• The structure of the Internet: The structure of the Internet makes control of child pornography very difficult. The Internet is a decentralized system with no single controlling agency or storage facility. Because it is a network of networks, even if one pathway is blocked, many alternative pathways can be taken to reach the same destination. Similarly, if one website or newsgroup is closed down, there are many others that can instantaneously take its place. The decentralized nature of the Internet, and resultant difficulties in restricting the distribution of child pornography, is exemplified by P2P networks involving direct connections among computers without the need for a central server.[49] It has been argued that the Internet is the ultimate democratic entity and is essentially ungovernable.
  • The uncertainties of jurisdiction: The Internet is an international communication tool that crosses jurisdictional boundaries. Not only is cooperation among law enforcement agencies necessary to track offenders across jurisdictions, it is required to coordinate resources and avoid duplication of effort.[50] Parallel operations run from different jurisdictions may unknowingly target the same organization or offender. Equally problematic is the issue of who is responsible for investigating child pornography on the Internet when there is no clue as to where the images originate. There is a potential for pornography crimes to go uninvestigated because they do not fall within a particular law enforcement jurisdiction.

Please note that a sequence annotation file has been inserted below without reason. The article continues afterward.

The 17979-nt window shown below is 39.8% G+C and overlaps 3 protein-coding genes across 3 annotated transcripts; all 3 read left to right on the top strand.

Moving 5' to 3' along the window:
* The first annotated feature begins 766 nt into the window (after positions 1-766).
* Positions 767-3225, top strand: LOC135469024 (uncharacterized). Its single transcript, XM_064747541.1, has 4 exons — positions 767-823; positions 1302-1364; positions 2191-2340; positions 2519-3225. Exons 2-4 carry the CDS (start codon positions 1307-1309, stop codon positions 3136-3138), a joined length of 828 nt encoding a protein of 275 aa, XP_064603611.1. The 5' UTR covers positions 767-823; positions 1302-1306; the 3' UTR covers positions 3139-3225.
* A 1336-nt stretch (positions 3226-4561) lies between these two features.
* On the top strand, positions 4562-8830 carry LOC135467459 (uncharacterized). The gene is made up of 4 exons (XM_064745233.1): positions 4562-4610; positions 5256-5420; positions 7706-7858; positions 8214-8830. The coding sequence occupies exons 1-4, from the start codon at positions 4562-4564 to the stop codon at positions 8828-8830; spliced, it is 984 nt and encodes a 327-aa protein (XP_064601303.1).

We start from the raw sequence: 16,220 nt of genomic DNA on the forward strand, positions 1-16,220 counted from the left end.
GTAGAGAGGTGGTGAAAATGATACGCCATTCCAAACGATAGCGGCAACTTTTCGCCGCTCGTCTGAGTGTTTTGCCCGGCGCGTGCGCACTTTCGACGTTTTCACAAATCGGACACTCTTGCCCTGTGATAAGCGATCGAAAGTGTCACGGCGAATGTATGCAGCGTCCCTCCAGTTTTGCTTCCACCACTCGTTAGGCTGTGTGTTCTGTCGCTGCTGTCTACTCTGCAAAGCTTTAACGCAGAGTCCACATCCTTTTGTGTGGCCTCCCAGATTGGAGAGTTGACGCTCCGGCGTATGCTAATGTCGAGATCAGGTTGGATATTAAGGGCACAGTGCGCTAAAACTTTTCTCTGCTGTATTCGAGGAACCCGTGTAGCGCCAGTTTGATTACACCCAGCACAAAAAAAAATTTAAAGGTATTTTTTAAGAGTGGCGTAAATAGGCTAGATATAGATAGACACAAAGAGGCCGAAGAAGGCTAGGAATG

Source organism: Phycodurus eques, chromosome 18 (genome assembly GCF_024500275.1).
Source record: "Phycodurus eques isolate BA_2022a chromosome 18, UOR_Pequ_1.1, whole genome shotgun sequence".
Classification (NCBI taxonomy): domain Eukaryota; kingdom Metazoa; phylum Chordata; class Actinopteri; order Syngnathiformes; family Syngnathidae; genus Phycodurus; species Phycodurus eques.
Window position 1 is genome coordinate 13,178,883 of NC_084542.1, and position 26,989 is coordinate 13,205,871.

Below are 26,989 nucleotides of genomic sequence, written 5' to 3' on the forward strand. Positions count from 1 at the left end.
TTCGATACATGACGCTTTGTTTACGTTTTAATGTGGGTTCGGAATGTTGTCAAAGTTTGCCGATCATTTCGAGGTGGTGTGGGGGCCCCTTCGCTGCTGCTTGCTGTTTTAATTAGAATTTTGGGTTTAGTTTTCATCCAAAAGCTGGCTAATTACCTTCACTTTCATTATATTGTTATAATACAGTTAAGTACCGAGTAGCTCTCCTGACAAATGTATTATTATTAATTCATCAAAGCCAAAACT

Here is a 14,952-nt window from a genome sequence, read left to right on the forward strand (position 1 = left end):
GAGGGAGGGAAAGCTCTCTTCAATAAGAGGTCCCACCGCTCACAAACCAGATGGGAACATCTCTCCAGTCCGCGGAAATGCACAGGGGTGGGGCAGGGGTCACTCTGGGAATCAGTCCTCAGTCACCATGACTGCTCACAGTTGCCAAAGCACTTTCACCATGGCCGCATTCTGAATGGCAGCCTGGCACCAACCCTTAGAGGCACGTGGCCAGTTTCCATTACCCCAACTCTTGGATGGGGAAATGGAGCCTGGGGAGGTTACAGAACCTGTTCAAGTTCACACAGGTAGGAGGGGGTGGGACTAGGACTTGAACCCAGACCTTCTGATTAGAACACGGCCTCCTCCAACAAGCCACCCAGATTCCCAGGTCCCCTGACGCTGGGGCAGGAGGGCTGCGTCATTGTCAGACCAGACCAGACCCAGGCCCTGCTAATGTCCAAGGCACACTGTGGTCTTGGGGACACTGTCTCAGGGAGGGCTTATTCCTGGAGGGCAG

• The lack of regulation: The Internet, by its nature, is difficult to regulate, but many jurisdictions are reluctant to introduce laws that might help control Internet use. There are debates about the appropriate weight to give to the community’s protection on the one hand, and to freedom of speech and commercial interests on the other.[51] There is also legal ambiguity about whether ISPs should be liable for the material they carry (as are television stations) or merely regarded as the conduits for that material (similar to the mail service).[52] The end result is that ISPs’ legal obligations with respect to Internet child pornography are often unclear, and, for the most part, the emphasis has been on self-regulation.[53]